The proposed overhaul of norms for the power sector will also include rigorous testing of foreign equipment. “The policies are primarily aimed at curbing usage of Chinese equipment in the power sector, as part of a wider decoupling exercise from China. They will thwart usage of Chinese equipment in sectors across power generation, distribution and transmission projects, etc,” said a government official in the Energy Department.
Amendments to tighten regulations were already in the pipeline before the border tensions escalated. In April, days after a Chinese bank picked up shares of HDFC, India’s second-largest private bank, at rock bottom rates, the government amended the foreign direct investment policy – including extensive modifications in the Companies Act, the Sebi Act, and Foreign Exchange Management Act – to scupper a similar predatory approach in future.
Be that as it may, policy experts have suggested that rather than simply trying to minimize Chinese involvement in Indian industry, what will fetch higher dividends are sound policies and great infrastructure that raises India’s industrial competitiveness.
“For instance, the government should not have to force people to not buy Chinese products because doing so will come at the cost of the consumer,” said Rajeev Vibhuti, a New Delhi electronics trader. “The hardest-hit victims will be the price-sensitive, middle-class buyers who enjoy access to low-priced Chinese goods whose quality may be suspect but at least they fulfill a need. How about creating good Indian products that are also attractively priced to cater to this demographic?”
Also, the larger question is – considering China’s deep investments in the Indian economy — accounting for US$5.5 billion until last year — how much of decoupling is actually possible between the two economies. New Delhi trades more with Beijing than vice versa.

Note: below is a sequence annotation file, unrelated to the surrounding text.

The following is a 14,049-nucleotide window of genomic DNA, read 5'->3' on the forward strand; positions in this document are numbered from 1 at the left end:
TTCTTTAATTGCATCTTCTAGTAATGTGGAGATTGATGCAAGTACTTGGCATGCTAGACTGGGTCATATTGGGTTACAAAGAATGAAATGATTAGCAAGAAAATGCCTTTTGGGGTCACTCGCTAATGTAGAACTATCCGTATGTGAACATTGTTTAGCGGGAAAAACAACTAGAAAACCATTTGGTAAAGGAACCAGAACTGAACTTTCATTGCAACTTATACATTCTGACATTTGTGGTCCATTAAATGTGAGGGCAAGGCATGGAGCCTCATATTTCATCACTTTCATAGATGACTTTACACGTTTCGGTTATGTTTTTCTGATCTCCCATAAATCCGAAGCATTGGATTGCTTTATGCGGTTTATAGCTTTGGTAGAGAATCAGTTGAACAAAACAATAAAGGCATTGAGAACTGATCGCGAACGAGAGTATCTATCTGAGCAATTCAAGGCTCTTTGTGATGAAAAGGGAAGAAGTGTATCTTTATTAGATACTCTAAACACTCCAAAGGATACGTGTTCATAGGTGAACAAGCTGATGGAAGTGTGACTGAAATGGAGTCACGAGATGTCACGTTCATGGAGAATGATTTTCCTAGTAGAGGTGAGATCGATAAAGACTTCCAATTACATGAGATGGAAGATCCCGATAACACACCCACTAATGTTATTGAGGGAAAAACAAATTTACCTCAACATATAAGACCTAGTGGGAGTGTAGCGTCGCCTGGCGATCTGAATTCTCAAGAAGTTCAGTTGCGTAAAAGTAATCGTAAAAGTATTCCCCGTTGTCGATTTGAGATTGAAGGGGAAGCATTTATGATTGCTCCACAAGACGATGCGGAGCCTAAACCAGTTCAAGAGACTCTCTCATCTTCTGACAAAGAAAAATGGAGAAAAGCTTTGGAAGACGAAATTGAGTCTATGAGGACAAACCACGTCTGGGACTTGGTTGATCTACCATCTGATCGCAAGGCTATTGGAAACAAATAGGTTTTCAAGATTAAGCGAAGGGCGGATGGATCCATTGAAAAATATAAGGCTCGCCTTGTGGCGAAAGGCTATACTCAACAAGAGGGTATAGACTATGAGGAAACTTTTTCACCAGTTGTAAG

For instance, China’s smartphone companies hold a share of about 75 percent of the Indian market. Bilateral trade also weighs in China’s favor. The latter’s exports amounted to US$57.86 billion in 2019 compared to imports totaling US$16.32 billion. India is saddled with a US$50-billion trade deficit with China.
More importantly, China’s imports from India are less than 1 percent of its total imports. While China accounts for 5 percent of India’s exports and 14 percent of India’s imports, India’s imports from China are just 3 percent of China’s total exports. In other words, if India and China were to cut trade ties, China would lose only 3 percent of its exports and fewer than 1 percent of its imports while India would be staring at a loss of 5 percent of its exports and 14 percent of its imports.
An analysis by The Indian Express found that Indian companies across import-dependent sectors such as automobile, pharmaceuticals, electronics, telecommunications, have claimed that any move to clamp curbs on bilateral trade would be “counterproductive, impacting the overall competitiveness of the Indian manufacturing sector and undermining our competitiveness to export.”
Some analysts suggest that rather than a harsh decoupling, reducing import dependence could deliver the twin goals of saving forex while also facilitating India’s objective of becoming self-reliant. This aim was highlighted by finance minister Nirmala Sitharaman while presenting the Union budget on February 1. She said that unhindered imports of goods under free trade agreements were hurting domestic industries, particularly MSMEs and such imports required stringent checks.
In other words, rather than emotions clouding its dealings, India’s aim would be better served by employing sound strategy and statecraft to outwit China. Hardcore economic decisions that have long-term political and security ramifications need to be well-thought out and considered no matter how provocative the neighbor.